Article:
BYOD4L Day Four: Collaborating

The topic for day four of BYOD4L is collaboration. We were given two scenarios: one of a student finding it difficult to contribute to a group project because of other commitments, and one of a lecturer who wants to connect to other academics and give her students a wider exposure to the subject.

Collboration

Photo: Alan Cann (CC BY-NC-SA 2.0)

The student can’t make the meetings that are being arranged because they are are in the week and she works full time. I see this problem as having two parts – her need to take part in the meetings (discussion) and her need to share and access various project documents (resources). The obvious solution for discussion is to use asynchronous techniques, for example, a closed Google+ or Facebook group. However, synchronous techniques are also possible. She could see if an evening meeting could be arranged instead using a tool like Doodle.com to check availability. If she could argue that her course is of benefit to her employer she could ask for a degree of flexible working and either attend the weekday meetings face-to-face or via a Google hangout. The downside is that this requires a degree of self-confidence that she may not feel, particularly as she feels unable to ask her fellow students for a weekend meeting. Documents can be worked on collaboratively through Google docs, or shared through services such as Dropbox or Google drive.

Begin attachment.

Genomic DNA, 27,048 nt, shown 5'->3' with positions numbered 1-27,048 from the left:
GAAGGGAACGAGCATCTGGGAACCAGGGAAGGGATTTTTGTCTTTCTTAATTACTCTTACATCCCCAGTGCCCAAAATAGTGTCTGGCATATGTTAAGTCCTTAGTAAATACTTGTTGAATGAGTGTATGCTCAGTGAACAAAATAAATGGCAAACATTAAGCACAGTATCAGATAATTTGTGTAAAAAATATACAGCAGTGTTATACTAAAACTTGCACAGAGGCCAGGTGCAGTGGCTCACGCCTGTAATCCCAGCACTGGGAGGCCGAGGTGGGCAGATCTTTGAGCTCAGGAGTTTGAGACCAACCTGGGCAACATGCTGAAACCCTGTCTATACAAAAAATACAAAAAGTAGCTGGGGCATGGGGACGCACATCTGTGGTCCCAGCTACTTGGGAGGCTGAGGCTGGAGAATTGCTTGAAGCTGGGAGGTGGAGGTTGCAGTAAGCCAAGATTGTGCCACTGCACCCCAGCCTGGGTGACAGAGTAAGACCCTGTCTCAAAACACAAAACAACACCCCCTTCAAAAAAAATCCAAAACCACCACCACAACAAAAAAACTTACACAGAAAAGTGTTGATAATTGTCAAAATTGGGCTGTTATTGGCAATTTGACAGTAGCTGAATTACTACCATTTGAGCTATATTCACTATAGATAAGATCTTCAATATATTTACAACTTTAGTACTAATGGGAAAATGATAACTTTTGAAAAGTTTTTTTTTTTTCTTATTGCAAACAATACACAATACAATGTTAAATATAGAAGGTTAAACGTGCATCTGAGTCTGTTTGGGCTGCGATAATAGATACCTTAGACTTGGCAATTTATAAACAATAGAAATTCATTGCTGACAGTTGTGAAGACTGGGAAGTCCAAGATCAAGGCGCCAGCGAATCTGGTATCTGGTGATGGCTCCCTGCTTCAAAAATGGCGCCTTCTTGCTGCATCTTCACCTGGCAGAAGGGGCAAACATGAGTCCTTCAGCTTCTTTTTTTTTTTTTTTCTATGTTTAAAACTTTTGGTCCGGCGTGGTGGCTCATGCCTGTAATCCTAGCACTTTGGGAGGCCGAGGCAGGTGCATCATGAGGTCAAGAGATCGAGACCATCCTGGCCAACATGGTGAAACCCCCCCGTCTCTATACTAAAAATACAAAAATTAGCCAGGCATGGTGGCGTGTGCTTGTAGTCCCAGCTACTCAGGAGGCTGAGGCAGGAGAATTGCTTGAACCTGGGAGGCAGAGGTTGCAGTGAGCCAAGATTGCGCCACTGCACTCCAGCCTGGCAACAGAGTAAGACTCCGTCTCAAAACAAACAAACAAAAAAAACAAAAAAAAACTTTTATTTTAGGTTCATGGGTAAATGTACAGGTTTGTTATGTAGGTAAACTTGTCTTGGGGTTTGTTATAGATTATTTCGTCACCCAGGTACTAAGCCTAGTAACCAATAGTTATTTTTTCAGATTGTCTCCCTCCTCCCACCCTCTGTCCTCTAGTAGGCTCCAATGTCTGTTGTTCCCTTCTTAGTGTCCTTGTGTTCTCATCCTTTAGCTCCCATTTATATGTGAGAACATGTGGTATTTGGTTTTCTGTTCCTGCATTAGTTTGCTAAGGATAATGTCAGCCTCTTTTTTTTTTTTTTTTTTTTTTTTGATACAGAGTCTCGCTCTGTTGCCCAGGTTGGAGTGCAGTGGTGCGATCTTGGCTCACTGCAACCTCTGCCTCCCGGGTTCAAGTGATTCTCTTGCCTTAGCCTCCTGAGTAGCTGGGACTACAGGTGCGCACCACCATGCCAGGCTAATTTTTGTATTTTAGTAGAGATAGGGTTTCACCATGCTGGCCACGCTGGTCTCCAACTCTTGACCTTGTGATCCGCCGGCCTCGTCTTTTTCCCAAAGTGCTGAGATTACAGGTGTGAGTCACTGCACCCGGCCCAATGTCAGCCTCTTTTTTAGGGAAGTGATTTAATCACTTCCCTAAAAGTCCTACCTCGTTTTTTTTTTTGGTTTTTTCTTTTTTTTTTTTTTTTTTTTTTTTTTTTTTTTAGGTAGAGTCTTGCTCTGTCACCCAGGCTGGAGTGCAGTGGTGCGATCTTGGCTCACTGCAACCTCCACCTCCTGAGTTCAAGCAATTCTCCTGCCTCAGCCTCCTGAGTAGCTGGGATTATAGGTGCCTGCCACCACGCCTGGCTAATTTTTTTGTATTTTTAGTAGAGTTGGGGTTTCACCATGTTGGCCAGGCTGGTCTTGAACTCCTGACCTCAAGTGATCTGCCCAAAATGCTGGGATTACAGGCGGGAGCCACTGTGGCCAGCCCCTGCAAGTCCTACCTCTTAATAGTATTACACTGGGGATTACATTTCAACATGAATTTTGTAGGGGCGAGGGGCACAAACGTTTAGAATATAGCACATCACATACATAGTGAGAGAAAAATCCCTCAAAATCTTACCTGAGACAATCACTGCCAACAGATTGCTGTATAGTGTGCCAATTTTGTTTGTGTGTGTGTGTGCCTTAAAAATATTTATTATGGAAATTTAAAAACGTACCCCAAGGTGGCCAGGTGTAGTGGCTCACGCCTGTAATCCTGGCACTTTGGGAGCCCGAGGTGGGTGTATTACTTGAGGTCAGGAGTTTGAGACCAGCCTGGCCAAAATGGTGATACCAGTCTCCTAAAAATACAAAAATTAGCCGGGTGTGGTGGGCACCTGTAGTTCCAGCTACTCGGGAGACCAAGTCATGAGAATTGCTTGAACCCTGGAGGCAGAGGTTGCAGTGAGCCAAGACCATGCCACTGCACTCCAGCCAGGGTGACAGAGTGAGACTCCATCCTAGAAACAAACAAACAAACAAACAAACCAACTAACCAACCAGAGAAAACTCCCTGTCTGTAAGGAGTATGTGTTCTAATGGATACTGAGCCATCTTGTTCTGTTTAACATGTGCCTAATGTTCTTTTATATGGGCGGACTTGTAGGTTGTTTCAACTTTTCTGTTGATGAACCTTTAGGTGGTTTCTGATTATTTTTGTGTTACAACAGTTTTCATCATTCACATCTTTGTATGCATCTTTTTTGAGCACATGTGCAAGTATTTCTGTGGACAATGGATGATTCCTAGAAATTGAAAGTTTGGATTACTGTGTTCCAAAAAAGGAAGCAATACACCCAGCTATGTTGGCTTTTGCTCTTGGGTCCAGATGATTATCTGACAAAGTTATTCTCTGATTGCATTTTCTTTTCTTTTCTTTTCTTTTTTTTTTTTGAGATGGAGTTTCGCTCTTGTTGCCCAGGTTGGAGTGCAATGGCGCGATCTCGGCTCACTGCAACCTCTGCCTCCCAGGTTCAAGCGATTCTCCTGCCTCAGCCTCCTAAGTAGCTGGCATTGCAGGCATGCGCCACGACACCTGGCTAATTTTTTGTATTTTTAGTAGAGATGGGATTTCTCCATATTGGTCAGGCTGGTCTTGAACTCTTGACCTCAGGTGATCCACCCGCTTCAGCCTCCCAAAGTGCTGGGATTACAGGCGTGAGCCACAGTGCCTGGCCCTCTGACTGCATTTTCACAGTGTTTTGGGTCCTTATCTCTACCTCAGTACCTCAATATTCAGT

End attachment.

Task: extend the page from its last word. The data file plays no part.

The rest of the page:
Google hangouts are one area I would like to explore in my own practice. Despite being invited to many, their timing always seems to clash with something else. I’ve also taken part in many webinars although it’s arguable how ‘collaborative’ they are. A lot depends on the facilitator and the number of participants and their inputs.

Collaboration, I think, is a emergent property of the other activities (connecting and communicating) in a similar way to offline networking where you have to build a relationship and level of trust before you can work together.

BYOD4L Day Three – Curating

The topic for day three of #BYOD4L is curating, and I thought I’d reflect on it through considering my sources, my stores, my outputs and finish with other potential channels.

Sources

Scoop.it screenshot

Photo: info_grrl (CC BY-SA 2.0)

I use RSS feeds a lot, and currently have almost 450 feeds organised into thirteen categories, with around half of those feeds being directly related to work. The categories include work, web development and coding, personal, environment, journals and trial. I use Feedly  at the moment, although over the past couple of years I’ve tried quite a few readers. I used Google Reader, then moved to the Old Reader when Google shut their service down. Then I resurrected my old bloglines account, before finally moving to Feedly. So one of the important things for me about a reader is that it needs really good import and export facilities.